A box office failure, John Boorman's Zardoz has developed a cult following among science fiction fans whose tastes run toward more cerebral fare, such as The Andromeda Strain and Phase IV. An entrancing if overly ambitious (by Boorman's own admission) film, Zardoz offers pointed commentary on class structure and religion inside its complex plot and head-movie visuals; its healthy doses of sex and violence will involve viewers even if the story machinations escape them. Beautifully photographed near Boorman's home in Ireland's Wicklow Mountains by Geoffrey Unsworth (2001), its production design is courtesy of longtime Boorman associate Anthony Pratt, who creates a believable society within the film's million-dollar budget. The letterboxed DVD presentation includes engaging commentary by Boorman, who discusses the special effects (all created in-camera) as well as working with a post-Bond Connery. --Paul Gaita for amazon.com

  5. Colossus: The Forbin Project (1970) - Joseph Sargent [Amazon.com]
    Many snicker at the size of colossus, especially in comparison to the supercomputers of today; but in 1970 it was state of the art and more complex than any other system ever created. The movie is great. Colossus and his Soviet built friend Guardian quickly notice each other. Colossus then begins sharing mathmatical information with Guardian and the to develope an inter-system language (which is pretty much just random binary code... but that's okay) that the scientists that created the two computers cannot understand. Eventually, the two computers use threats of total human destruction to take over the world. My favorite scen is when an attempt to overload the Colossus system is attempted, and the computer orders the execution of the two men who planned it. The two are ordered to be shot and their bodies to remain in Colossus's view for 24 hours and then cremated. This film entered a new form of Cold War enemy into film; an enemy that is indestructable, all powerful, super intelligent, and that worst of all is completely emotionless. The announcement to the world made by the two combined systems (Colossus-Guardian) is particularly chilling. The movie is great, though somewhat outdated by our current technology; but the fact that the technology is outdated doesn't effect the mood of the film at all. In my opinion, the enormous size of Colossus makes it even more frightening (it's built in a hollowed out mountain). I recomend this film to any lover of Cold War Scifi or just of suspence and scifi in general. Definitely deserving of a Widescreen DVD remaster (along with Soylent Green... but one can only ask for so much). anonymous for amazon.com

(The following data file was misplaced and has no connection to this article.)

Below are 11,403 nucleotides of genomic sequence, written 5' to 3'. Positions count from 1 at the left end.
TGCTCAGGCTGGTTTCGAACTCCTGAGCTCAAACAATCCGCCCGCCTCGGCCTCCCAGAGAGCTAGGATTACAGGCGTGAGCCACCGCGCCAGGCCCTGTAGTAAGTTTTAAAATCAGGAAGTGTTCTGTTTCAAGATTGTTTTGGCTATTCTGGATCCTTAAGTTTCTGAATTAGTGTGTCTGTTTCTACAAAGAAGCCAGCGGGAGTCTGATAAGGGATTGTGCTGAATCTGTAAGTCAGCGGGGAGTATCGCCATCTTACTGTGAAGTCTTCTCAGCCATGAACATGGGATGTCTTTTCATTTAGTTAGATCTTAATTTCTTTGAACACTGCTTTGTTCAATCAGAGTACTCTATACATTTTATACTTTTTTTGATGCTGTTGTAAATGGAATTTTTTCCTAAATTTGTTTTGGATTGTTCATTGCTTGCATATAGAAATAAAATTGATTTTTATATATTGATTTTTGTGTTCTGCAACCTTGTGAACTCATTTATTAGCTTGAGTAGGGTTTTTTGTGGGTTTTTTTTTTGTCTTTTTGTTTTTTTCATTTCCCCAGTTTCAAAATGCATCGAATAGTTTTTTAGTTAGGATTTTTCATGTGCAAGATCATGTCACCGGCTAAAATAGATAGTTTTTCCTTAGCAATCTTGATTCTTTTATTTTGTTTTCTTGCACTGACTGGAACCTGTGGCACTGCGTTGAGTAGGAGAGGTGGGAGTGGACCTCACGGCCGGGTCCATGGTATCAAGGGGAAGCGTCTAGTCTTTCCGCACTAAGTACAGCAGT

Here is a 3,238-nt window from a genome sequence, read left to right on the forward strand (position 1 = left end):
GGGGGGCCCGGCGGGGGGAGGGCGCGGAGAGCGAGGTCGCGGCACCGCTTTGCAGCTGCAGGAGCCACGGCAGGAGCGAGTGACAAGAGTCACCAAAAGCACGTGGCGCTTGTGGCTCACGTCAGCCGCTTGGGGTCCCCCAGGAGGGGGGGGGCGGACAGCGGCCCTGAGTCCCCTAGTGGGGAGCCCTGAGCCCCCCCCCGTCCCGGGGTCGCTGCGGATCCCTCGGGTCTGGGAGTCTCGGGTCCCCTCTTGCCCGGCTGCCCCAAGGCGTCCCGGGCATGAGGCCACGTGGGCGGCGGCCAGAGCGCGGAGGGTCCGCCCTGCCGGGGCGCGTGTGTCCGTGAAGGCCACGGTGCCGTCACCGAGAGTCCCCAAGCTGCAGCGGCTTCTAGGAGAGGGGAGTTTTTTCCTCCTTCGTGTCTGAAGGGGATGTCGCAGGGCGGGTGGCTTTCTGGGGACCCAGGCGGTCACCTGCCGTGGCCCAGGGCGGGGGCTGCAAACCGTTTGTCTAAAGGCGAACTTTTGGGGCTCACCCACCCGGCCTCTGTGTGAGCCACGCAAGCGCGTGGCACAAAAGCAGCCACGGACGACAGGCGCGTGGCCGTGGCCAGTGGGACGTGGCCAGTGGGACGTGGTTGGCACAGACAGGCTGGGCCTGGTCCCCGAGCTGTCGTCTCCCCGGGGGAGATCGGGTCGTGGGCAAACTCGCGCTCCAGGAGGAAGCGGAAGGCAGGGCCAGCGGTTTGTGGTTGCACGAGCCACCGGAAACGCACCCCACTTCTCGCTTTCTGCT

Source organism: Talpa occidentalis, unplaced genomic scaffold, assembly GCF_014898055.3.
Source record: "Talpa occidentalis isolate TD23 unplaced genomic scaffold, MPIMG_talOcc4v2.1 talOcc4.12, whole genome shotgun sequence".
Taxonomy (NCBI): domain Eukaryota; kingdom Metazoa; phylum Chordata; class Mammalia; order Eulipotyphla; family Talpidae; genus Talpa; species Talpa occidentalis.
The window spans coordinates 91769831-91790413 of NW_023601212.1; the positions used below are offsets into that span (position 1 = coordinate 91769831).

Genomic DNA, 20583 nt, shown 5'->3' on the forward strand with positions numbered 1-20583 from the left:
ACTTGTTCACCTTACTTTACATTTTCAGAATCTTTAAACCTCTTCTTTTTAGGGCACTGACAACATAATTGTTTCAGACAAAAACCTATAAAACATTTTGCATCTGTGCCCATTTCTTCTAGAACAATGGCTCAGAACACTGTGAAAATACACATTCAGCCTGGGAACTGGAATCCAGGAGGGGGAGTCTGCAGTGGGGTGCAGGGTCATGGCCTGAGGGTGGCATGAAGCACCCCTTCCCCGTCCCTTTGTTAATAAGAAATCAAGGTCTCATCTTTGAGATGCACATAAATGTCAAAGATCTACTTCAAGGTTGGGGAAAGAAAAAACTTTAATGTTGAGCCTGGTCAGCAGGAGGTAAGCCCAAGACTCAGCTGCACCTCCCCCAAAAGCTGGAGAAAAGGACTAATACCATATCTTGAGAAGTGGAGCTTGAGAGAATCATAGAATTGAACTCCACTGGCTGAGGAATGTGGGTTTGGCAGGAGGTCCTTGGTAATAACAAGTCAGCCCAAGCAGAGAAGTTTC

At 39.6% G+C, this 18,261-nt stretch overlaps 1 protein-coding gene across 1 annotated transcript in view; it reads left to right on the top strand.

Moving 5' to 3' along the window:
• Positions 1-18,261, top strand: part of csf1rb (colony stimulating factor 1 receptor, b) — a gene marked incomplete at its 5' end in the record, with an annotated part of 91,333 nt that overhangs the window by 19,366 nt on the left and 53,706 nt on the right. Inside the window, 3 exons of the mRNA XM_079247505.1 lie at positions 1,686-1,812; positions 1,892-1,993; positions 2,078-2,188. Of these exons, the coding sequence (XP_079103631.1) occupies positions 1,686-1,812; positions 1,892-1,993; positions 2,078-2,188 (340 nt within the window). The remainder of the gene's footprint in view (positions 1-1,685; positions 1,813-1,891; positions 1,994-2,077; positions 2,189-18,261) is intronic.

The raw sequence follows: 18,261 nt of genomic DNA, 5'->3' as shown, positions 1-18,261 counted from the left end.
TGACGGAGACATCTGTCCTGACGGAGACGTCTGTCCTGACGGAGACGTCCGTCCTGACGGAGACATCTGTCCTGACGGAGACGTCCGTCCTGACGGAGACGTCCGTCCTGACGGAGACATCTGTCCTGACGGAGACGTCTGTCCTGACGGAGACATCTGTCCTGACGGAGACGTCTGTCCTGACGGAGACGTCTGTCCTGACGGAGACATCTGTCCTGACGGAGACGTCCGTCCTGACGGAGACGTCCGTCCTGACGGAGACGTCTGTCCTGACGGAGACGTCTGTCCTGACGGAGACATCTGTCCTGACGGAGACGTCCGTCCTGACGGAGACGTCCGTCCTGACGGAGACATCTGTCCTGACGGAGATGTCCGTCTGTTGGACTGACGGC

6. eXistenZ (1999) - David Cronenberg [Amazon.com]
    Director David Cronenberg's eXistenZ is a stew of corporate espionage, virtual reality gaming, and thriller elements, marinated in Cronenberg's favorite Crock-Pot juices of technology, physiology, and sexual metaphor. Jennifer Jason Leigh is game designer Allegra Geller, responsible for the new state-of-the-art eXistenZ game system; along with PR newbie Ted Pikul (Jude Law), they take the beta version of the game for a test drive and are immersed in a dangerous alternate reality. The game isn't quite like PlayStation, though; it's a latexy pod made from the guts of mutant amphibians and plugs via an umbilical cord directly into the user's spinal column (through a BioPort). It powers up through the player's own nervous system and taps into the subconscious; with several players it networks their brains together. Geller and Pikul's adventures in the game reality uncover more espionage and an antigaming, proreality insurrection. The game world makes it increasingly difficult to discern between reality and the game, either through the game's perspective or the human's. More accessible than Crash, eXistenZ is a complicated sci-fi opus, often confusing, and with an ending that leaves itself wide open for a sequel. Fans of Cronenberg's work will recognize his recurring themes and will eat this up. Others will find its shallow characterizations and near-incomprehensible plot twists a little tedious. --Jerry Renshaw, Amazon.com

  7. Cube (1997) [Amazon.com]
    Cube is a 1997 Canadian sci-fi movie directed by Vincenzo Natali. Seven people, who are complete strangers to each other, awaken inside a maze of cubes, having no memory of how they got there. They are forced to work together to escape and, along the way, have various (sometimes frightening) personality clashes.

    Despite its low budget, the film achieved moderate commercial success and has acquired something of a cult status as a niche science-fiction title. Much of the film's appeal lies in its surreal, almost Kafkaesque setting - no extensive attempt is made to explain what the cube is or why it is created, or why the "inmates" were specifically selected to be imprisoned inside. Although the world "outside" is referred to, it is presented in an extremely abstract fashion as either a dark void or a bright white light. --http://en.wikipedia.org/wiki/Cube_(movie) [Apr 2005]